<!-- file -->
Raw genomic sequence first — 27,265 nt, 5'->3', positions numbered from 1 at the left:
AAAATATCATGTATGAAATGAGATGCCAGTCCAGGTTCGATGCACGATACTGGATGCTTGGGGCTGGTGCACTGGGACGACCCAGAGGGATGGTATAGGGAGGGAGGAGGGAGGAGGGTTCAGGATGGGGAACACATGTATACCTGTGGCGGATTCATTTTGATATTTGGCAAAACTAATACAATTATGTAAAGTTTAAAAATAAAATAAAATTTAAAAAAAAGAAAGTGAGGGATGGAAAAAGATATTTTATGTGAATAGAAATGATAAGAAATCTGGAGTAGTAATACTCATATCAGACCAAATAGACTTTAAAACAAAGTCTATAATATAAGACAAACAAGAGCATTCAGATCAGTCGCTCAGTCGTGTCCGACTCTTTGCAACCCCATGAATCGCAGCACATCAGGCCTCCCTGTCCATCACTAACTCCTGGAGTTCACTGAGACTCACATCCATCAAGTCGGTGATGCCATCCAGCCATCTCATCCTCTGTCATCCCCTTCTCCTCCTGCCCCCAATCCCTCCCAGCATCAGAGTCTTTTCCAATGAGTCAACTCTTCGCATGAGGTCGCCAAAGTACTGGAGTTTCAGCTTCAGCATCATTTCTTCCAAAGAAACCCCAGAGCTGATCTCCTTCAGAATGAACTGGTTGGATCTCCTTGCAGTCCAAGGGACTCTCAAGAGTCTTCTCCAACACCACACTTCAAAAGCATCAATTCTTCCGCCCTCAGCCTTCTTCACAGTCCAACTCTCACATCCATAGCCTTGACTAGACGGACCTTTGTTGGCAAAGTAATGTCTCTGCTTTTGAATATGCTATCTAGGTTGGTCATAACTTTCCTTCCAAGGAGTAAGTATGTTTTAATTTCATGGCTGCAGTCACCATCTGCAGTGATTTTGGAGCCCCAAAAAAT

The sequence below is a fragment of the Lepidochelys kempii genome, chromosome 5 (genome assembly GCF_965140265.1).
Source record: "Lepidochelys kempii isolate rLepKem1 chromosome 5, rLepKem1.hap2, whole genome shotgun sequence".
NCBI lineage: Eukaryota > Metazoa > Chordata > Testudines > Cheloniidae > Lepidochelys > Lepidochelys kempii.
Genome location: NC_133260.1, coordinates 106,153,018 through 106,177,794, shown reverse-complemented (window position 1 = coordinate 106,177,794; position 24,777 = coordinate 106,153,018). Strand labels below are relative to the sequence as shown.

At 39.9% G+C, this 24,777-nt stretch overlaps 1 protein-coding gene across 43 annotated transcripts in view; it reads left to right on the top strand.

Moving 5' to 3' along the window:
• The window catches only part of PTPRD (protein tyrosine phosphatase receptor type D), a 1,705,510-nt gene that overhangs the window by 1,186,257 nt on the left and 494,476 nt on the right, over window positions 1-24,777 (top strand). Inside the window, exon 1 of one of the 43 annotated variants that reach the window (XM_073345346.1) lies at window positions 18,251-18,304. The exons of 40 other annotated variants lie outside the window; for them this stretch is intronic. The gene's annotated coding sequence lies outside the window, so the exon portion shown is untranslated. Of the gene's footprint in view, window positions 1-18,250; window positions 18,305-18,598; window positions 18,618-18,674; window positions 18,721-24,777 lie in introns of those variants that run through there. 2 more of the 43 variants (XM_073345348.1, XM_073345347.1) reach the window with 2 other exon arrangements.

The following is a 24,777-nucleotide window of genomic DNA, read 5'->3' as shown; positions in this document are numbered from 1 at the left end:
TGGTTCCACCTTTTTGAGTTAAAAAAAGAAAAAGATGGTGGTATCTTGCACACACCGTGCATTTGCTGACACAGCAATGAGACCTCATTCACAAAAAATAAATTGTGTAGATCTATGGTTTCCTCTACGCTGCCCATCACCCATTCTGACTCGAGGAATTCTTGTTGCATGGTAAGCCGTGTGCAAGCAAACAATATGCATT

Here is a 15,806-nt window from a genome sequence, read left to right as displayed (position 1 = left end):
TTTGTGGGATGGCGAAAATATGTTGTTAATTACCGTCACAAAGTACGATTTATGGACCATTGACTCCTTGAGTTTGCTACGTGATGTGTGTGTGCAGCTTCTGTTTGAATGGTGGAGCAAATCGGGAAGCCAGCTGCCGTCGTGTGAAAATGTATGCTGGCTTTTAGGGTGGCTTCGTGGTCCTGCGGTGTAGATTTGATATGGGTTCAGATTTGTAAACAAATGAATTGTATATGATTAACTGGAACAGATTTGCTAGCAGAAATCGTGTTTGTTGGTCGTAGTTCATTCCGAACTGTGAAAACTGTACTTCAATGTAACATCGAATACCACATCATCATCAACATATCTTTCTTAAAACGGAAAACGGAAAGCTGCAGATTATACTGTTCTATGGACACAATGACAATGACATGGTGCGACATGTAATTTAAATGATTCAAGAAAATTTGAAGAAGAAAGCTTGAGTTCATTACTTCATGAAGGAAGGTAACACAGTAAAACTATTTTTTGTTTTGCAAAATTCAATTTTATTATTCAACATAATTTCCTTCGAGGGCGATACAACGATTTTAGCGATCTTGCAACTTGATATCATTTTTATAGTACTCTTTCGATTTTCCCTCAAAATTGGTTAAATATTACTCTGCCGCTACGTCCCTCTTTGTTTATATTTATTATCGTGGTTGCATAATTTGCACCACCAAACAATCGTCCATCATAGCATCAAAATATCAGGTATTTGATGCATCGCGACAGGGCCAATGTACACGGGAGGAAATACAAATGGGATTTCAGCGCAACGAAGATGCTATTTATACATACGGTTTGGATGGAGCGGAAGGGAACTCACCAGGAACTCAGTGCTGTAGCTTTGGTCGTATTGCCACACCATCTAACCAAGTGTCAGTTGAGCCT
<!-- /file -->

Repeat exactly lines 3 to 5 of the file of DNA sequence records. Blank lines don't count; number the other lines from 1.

The sequence below is a fragment of the Lepidochelys kempii genome, chromosome 5 (genome assembly GCF_965140265.1).
Source record: "Lepidochelys kempii isolate rLepKem1 chromosome 5, rLepKem1.hap2, whole genome shotgun sequence".
NCBI lineage: Eukaryota > Metazoa > Chordata > Testudines > Cheloniidae > Lepidochelys > Lepidochelys kempii.